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Census tract (CT)
Part A - Short definition:
Area that is small and relatively stable. Census tracts usually have a population between 2,500 and 8,000 persons. They are located in census metropolitan areas and in census agglomerations that have a core population of 50,000 or more.
Part B - Detailed definition:
Census tracts (CTs) are small, relatively stable geographic areas that usually have a population between 2,500 and 8,000 persons. They are located in census metropolitan areas and in census agglomerations that had a core population of 50,000 or more in the previous census.
A committee of local specialists (for example, planners, health and social workers, and educators) initially delineates census tracts in conjunction with Statistics Canada. Once a census metropolitan area (CMA) or census agglomeration (CA) has been subdivided into census tracts, the census tracts are maintained even if the core population subsequently declines below 50,000.
2011, 2006, 2001, 1996, 1991, 1986, 1981, 1976, 1971, 1966, 1961, 1956, 1951, 1941
Rules are used to delineate census tracts. The initial delineation rules are ranked in the order of the following priorities:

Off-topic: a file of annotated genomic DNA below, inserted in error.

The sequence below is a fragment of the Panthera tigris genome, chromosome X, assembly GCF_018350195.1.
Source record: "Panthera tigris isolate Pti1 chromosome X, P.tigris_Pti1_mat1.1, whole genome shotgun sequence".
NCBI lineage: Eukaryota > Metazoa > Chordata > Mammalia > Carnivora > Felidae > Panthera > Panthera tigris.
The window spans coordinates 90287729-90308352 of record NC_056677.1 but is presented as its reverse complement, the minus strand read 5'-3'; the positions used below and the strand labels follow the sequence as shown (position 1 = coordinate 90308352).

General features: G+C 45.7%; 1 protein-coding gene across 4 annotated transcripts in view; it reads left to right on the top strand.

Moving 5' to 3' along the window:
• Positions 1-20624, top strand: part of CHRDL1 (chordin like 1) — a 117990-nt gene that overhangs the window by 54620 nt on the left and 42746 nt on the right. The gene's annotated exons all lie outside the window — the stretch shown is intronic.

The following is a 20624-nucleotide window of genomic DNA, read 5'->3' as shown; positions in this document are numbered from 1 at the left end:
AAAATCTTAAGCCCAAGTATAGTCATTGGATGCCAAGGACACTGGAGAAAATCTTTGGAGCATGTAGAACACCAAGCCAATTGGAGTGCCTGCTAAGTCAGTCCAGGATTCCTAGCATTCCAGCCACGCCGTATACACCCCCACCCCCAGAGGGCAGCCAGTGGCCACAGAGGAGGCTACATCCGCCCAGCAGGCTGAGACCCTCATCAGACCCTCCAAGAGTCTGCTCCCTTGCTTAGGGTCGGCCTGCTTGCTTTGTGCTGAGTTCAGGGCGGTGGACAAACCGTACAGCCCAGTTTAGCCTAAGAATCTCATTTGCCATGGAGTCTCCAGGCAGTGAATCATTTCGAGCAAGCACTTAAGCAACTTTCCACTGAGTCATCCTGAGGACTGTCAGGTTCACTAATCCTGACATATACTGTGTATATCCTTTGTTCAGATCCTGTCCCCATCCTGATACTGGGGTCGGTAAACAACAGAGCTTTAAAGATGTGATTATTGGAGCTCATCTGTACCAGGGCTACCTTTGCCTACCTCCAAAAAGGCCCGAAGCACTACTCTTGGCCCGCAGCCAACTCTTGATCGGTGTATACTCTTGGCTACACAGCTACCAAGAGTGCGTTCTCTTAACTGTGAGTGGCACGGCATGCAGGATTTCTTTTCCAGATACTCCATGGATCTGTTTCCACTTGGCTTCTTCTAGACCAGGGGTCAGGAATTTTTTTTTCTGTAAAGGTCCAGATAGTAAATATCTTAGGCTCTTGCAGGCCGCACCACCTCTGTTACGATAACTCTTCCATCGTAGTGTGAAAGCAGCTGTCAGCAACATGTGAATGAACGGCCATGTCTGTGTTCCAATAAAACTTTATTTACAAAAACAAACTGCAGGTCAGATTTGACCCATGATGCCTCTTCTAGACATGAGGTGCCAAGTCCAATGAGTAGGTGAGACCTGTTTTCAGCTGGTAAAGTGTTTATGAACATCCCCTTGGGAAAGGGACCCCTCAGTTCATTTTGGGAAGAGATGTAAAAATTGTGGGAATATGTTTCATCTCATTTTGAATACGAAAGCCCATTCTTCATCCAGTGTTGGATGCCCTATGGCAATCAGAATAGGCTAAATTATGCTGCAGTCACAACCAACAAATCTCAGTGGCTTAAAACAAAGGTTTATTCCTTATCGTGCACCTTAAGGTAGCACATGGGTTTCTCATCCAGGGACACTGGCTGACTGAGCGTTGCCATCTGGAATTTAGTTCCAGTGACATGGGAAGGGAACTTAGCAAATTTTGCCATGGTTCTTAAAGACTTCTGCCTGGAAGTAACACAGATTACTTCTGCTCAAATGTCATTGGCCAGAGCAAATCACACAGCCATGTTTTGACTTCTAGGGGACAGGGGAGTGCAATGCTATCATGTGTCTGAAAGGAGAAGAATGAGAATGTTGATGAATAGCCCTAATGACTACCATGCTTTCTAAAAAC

- Census tract (CT) boundaries must follow permanent and easily recognizable physical features. However, street extensions, utility or transportation easements, property lines and municipal limits may be used as CT boundaries if physical features are not in close proximity or do not exist.
- The population of a CT should range between 2,500 and 8,000, with a preferred average of 4,000. CTs in the central business district, major commercial and industrial zones, or peripheral areas can have populations outside this range.
- The CT should be as homogeneous as possible in terms of socioeconomic characteristics, such as similar economic status and social living conditions at the time of its creation.
- The CT's shape should be as compact as possible.
- CT boundaries respect census metropolitan area, census agglomeration and provincial boundaries. However, CT boundaries do not necessarily respect census subdivision (municipality) boundaries.